by Guy Lyon Playfair
“I’d love to publish it. If it’s watertight evidence I’d publish it as fast as I possibly could.”
This surprising statement was made in the first of two parts of the BBC World Service series “Discovery: Who Runs your World?” in which the question was “Who decides which scientific research project gets funding?”
Why was it surprising? Because it was part of an answer to presenter Geoff Watts’s question “would a paper on telepathy stand a chance of getting into the journal Nature?” and the speaker was – yes, the editor in chief of that journal, Philip Campbell.
He did add that “…by God, I’d get it reviewed, and you may say ‘well, there you go, you’re going to suppress it almost by definition'”, but he also pointed out that as editor he felt he had the right to overrule his peer reviewers – a right that could of course be exercised to suppress an article recommended by reviewers. Still, it was an encouraging noise to be heard from the editor of a journal that over the years has not exactly encouraged any form of psi research. Remember John Maddox’s famous editorial in 1981 following the publication of Rupert Sheldrake’s A New Science of Life? It was headed “A Book for Burning?”
Mr. Campbell has much lost time to make up for. The number of articles on telepathy or anything like it published since the journal was founded in 1858 can just about be counted on the toes of the three-toed sloth. There was Professor (later Sir William) Barrett’s brief account of his experiences with the notorious Creery sisters (Vol. 24, p.212, 1881) which followed George Henslow’s brief note on “Thought-Reading” (ibid, pp.164-5) in which he put forward the interesting suggestion that the term was misleading and the phenomenon might be renamed “will-imparting”. (The word telepathy was not coined until the following year, but mesmerists had been demonstrating will-imparting ever since the Marquis de Puys Gur’s classic experiments with Victor Race in 1784).
More than half a century later there was the late Arthur Oram’s account of his own experiments in card guessing (Vol. 157, p.556, 1946). The only reference he cites in his brief letter, which was just six half-column inches long, was a book by J.B. Rhine, suggesting that nothing relevant had appeared in Nature.
Both his and Barrett’s pieces would almost certainly have been rejected today as “self-reported and unsupported anecdotes”, although nobody who knew Arthur, a longtime SPR member who died earlier this year would doubt his integrity for a moment. However, there it was, sandwiched between letters on “Planck’s Radiation Formula” and “The Establishment of Beneficial Insects in Trinidad”. Those were the days when telepathy was treated just like any other field of human inquiry.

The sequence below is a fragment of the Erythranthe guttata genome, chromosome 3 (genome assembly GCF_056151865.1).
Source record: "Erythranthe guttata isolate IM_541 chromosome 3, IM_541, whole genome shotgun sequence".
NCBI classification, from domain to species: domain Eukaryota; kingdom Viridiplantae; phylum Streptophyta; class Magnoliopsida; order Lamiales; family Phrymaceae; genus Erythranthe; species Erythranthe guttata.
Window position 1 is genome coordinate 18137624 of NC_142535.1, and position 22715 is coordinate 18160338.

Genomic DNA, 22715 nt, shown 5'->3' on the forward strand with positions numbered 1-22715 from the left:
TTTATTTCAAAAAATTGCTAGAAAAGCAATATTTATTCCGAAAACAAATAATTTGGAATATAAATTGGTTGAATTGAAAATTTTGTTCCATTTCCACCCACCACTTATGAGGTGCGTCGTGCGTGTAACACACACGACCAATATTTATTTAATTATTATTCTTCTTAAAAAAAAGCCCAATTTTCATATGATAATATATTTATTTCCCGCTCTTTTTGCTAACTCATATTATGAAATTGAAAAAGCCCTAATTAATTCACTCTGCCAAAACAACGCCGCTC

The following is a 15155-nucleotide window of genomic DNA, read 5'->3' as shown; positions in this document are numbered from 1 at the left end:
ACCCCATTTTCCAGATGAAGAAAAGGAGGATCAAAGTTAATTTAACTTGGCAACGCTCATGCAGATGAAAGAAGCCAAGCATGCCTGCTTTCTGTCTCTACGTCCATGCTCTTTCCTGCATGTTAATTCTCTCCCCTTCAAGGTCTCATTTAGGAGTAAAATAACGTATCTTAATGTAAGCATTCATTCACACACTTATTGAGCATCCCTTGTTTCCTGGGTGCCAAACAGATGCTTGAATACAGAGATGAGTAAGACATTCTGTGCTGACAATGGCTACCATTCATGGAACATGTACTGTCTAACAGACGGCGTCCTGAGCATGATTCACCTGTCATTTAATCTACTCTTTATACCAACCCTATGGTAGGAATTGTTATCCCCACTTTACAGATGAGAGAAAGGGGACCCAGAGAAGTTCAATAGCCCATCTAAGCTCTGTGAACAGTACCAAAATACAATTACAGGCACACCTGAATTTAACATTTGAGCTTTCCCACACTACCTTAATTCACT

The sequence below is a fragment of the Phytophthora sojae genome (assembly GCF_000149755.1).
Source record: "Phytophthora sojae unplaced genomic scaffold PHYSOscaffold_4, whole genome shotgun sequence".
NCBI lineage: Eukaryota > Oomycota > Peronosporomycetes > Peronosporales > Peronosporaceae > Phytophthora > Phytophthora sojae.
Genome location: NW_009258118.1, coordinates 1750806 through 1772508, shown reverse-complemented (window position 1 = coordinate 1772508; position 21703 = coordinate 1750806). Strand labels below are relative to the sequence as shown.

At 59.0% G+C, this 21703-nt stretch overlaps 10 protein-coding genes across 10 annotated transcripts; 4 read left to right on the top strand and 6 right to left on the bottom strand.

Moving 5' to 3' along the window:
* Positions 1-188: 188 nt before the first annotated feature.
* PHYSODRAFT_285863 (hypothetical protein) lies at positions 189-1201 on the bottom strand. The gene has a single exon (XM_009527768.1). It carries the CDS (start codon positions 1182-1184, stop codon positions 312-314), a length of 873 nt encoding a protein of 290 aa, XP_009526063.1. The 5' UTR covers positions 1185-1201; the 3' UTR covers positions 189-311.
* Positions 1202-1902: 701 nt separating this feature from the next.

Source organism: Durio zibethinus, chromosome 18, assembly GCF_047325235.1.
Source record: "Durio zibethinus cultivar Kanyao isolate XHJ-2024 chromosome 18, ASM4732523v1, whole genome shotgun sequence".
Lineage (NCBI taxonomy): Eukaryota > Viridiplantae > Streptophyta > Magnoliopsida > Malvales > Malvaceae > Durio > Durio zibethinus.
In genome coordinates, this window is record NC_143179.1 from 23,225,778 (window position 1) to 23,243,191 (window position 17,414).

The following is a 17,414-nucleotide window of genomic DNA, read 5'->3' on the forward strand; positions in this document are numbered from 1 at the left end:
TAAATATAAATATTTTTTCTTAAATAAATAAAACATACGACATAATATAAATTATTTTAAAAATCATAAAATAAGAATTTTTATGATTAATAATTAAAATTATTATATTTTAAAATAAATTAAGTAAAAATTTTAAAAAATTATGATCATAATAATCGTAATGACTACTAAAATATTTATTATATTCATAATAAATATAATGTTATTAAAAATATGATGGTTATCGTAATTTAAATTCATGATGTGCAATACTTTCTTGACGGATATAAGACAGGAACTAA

We had to wait until 1974 for the first full-length peer-reviewed paper on telepathy, Puthoff and Targ’s “Information transfer under conditions of sensory shielding” (Vol. 252, pp.602-7) which presented the highly positive results of their tests with Uri Geller, Pat Price and other unnamed subjects.
And that, as far as I have been able to discover, is it. (I’d be grateful to any reader who can let me know of any articles I missed). A subject of interest to the majority of the population, according to most recent surveys, and fully accepted by an increasing number of scientists has simply been ignored or else rubbished as in David Marks’s lengthy tirade “Investigating the Paranormal” (Vol. 320, pp.119-24, 1986) which was aptly described in a letter from Ian Stevenson (Vol.322, p.680, 1986) as “misleading simplification”.
Where were the reports from the likes of Charles Richet, Sir Oliver Lodge, Ren Warcollier, Gustave Geley, Eugene Osty, J.B. Rhine, J.G. Pratt, Milan Ryzl, Charles Honorton and Adrian Parker, Ian Stevenson and Rupert Sheldrake, to name but twelve?
Telepathy, at least until now, has been taboo to the editors of Nature. Let us hope that Bob Dylan was right and that the times are indeed a-changing. While browsing through the issue of Nature that contained Arthur Oram’s letter I found this line in a review of a book by Henri Bergson: “Most philosophers are right in what they assert and wrong in what they deny.”
And a final Thought for the Day from an unexpected source, U.S. Secretary Donald Rumsfeld (quoted in Scientific American, Sept. 2005, p. 19). He was discussing the state of intelligence, but his words would not have been out of place at a meeting of either psi researchers or sceptics:
“There are known unknowns, that is to say, we know that there are some things we do not know. But there are also unknown unknowns, the ones we don’t know that we don’t know.”